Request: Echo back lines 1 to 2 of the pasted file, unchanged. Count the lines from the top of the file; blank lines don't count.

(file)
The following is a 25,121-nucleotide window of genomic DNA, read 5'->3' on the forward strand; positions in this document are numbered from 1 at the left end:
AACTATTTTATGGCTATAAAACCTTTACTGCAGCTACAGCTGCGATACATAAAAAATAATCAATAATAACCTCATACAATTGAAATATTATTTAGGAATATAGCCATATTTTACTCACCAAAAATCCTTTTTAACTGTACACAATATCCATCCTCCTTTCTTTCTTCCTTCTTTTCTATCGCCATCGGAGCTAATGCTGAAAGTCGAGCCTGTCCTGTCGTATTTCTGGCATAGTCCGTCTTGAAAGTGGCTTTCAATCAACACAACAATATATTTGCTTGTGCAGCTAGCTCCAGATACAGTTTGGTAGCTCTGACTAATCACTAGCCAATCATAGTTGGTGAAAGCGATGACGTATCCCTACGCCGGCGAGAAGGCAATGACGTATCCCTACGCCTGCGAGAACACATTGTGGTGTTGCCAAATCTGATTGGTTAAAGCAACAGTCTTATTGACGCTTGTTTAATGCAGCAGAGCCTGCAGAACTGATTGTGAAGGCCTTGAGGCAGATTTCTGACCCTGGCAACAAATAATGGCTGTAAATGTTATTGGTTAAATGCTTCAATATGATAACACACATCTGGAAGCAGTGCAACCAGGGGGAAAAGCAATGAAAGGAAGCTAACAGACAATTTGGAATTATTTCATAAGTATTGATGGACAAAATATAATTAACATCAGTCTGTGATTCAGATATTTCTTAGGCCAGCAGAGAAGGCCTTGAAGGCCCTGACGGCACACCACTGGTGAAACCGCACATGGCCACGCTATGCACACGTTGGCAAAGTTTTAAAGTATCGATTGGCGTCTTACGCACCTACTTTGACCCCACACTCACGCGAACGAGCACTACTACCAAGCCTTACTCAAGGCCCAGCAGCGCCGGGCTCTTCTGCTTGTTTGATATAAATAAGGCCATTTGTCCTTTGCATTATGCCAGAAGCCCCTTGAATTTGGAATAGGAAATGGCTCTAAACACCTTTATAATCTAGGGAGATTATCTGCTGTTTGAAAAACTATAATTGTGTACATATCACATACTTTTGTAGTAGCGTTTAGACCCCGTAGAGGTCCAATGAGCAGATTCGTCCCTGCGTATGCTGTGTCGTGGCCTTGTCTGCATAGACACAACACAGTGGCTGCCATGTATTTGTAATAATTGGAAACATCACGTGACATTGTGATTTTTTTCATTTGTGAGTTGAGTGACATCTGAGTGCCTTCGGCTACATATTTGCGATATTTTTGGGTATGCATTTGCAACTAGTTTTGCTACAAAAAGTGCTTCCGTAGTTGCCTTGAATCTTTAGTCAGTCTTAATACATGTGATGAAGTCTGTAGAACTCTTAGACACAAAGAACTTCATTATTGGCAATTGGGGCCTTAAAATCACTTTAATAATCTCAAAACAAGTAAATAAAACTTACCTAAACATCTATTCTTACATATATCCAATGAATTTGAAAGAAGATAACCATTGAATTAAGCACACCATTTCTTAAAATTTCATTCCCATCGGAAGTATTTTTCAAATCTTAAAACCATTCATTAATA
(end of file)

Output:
The following is a 25,121-nucleotide window of genomic DNA, read 5'->3' on the forward strand; positions in this document are numbered from 1 at the left end:
AACTATTTTATGGCTATAAAACCTTTACTGCAGCTACAGCTGCGATACATAAAAAATAATCAATAATAACCTCATACAATTGAAATATTATTTAGGAATATAGCCATATTTTACTCACCAAAAATCCTTTTTAACTGTACACAATATCCATCCTCCTTTCTTTCTTCCTTCTTTTCTATCGCCATCGGAGCTAATGCTGAAAGTCGAGCCTGTCCTGTCGTATTTCTGGCATAGTCCGTCTTGAAAGTGGCTTTCAATCAACACAACAATATATTTGCTTGTGCAGCTAGCTCCAGATACAGTTTGGTAGCTCTGACTAATCACTAGCCAATCATAGTTGGTGAAAGCGATGACGTATCCCTACGCCGGCGAGAAGGCAATGACGTATCCCTACGCCTGCGAGAACACATTGTGGTGTTGCCAAATCTGATTGGTTAAAGCAACAGTCTTATTGACGCTTGTTTAATGCAGCAGAGCCTGCAGAACTGATTGTGAAGGCCTTGAGGCAGATTTCTGACCCTGGCAACAAATAATGGCTGTAAATGTTATTGGTTAAATGCTTCAATATGATAACACACATCTGGAAGCAGTGCAACCAGGGGGAAAAGCAATGAAAGGAAGCTAACAGACAATTTGGAATTATTTCATAAGTATTGATGGACAAAATATAATTAACATCAGTCTGTGATTCAGATATTTCTTAGGCCAGCAGAGAAGGCCTTGAAGGCCCTGACGGCACACCACTGGTGAAACCGCACATGGCCACGCTATGCACACGTTGGCAAAGTTTTAAAGTATCGATTGGCGTCTTACGCACCTACTTTGACCCCACACTCACGCGAACGAGCACTACTACCAAGCCTTACTCAAGGCCCAGCAGCGCCGGGCTCTTCTGCTTGTTTGATATAAATAAGGCCATTTGTCCTTTGCATTATGCCAGAAGCCCCTTGAATTTGGAATAGGAAATGGCTCTAAACACCTTTATAATCTAGGGAGATTATCTGCTGTTTGAAAAACTATAATTGTGTACATATCACATACTTTTGTAGTAGCGTTTAGACCCCGTAGAGGTCCAATGAGCAGATTCGTCCCTGCGTATGCTGTGTCGTGGCCTTGTCTGCATAGACACAACACAGTGGCTGCCATGTATTTGTAATAATTGGAAACATCACGTGACATTGTGATTTTTTTCATTTGTGAGTTGAGTGACATCTGAGTGCCTTCGGCTACATATTTGCGATATTTTTGGGTATGCATTTGCAACTAGTTTTGCTACAAAAAGTGCTTCCGTAGTTGCCTTGAATCTTTAGTCAGTCTTAATACATGTGATGAAGTCTGTAGAACTCTTAGACACAAAGAACTTCATTATTGGCAATTGGGGCCTTAAAATCACTTTAATAATCTCAAAACAAGTAAATAAAACTTACCTAAACATCTATTCTTACATATATCCAATGAATTTGAAAGAAGATAACCATTGAATTAAGCACACCATTTCTTAAAATTTCATTCCCATCGGAAGTATTTTTCAAATCTTAAAACCATTCATTAATA